"With all due respect, I don't get confused," Haley struck back, in a stunning statement.

The past discord aside, Trump sought to make Haley's resignation a decorous event. It was the President's own idea to make the Oval Office announcement, an official said, but there was a behind-the-scenes scramble in the hour or so leading up to it because her decision took senior officials across the board by surprise — par for the course at this stage in the administration, one exasperated senior White House official said.

"The President and the ambassador wanted to do it. And he's the boss," the official said. "This is the way the White House works."

As rumors began to circulate early Tuesday that Haley was stepping down, even senior level White House aides were caught off guard, and downplayed the whispers as mere gossip. Confidants of Haley's from South Carolina, who had spoken to their friend over the past week, said they received little indication she was preparing her imminent resignation. Top State Department officials received no warning the announcement was coming.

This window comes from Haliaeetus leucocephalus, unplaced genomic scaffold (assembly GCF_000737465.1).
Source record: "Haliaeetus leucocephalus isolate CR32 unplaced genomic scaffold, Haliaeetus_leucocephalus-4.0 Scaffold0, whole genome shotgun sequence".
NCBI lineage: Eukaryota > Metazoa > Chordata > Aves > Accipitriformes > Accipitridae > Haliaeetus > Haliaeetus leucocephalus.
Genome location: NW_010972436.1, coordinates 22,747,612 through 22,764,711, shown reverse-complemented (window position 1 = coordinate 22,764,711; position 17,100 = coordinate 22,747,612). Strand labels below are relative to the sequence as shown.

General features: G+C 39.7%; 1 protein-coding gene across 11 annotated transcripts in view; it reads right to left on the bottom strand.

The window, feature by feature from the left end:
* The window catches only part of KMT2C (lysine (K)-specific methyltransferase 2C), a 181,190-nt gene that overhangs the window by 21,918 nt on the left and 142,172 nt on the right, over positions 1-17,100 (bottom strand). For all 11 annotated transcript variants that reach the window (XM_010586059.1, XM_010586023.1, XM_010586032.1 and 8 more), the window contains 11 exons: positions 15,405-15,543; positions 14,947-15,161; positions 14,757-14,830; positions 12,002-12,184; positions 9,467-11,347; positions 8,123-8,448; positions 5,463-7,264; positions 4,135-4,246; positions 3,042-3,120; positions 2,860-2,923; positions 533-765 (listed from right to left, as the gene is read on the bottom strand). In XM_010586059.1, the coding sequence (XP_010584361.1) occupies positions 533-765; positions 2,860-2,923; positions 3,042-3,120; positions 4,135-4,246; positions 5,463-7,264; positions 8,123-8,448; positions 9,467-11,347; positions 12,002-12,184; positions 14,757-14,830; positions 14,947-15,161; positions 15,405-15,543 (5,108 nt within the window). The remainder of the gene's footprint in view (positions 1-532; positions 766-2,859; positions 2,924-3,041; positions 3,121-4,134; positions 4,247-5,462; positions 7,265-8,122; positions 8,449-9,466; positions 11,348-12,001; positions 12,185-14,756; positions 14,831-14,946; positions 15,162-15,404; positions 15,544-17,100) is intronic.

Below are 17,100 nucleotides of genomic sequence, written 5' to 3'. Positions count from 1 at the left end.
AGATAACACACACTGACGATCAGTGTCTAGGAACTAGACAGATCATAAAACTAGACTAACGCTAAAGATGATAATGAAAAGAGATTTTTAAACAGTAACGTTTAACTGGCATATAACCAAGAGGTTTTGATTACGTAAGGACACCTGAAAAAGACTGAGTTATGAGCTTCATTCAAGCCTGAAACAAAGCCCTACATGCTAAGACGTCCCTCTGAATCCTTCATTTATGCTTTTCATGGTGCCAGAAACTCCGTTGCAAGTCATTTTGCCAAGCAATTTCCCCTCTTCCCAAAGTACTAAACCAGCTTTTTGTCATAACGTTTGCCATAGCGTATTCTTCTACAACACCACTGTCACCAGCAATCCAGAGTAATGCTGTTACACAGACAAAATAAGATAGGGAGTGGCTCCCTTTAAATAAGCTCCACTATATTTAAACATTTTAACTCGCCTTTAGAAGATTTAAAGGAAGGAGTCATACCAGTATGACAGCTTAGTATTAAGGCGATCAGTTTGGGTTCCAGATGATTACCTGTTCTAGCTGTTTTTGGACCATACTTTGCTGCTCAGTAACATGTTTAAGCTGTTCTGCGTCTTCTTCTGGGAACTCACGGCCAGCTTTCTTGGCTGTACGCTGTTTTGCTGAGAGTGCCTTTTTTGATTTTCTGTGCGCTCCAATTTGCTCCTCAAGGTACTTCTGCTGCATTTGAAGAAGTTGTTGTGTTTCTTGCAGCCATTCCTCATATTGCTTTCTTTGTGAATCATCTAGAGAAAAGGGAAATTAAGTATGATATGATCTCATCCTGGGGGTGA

Haley arrived to the White House around 10 a.m. ET, walked past a crowd of reporters and refused to confirm then-unverified reports she was stepping down. She did not have a meeting on the President's public schedule.

Haley, officials said, insisted on giving the news privately to the President, though Trump later said she'd informed him six months ago she planned to depart after serving for two years in the administration.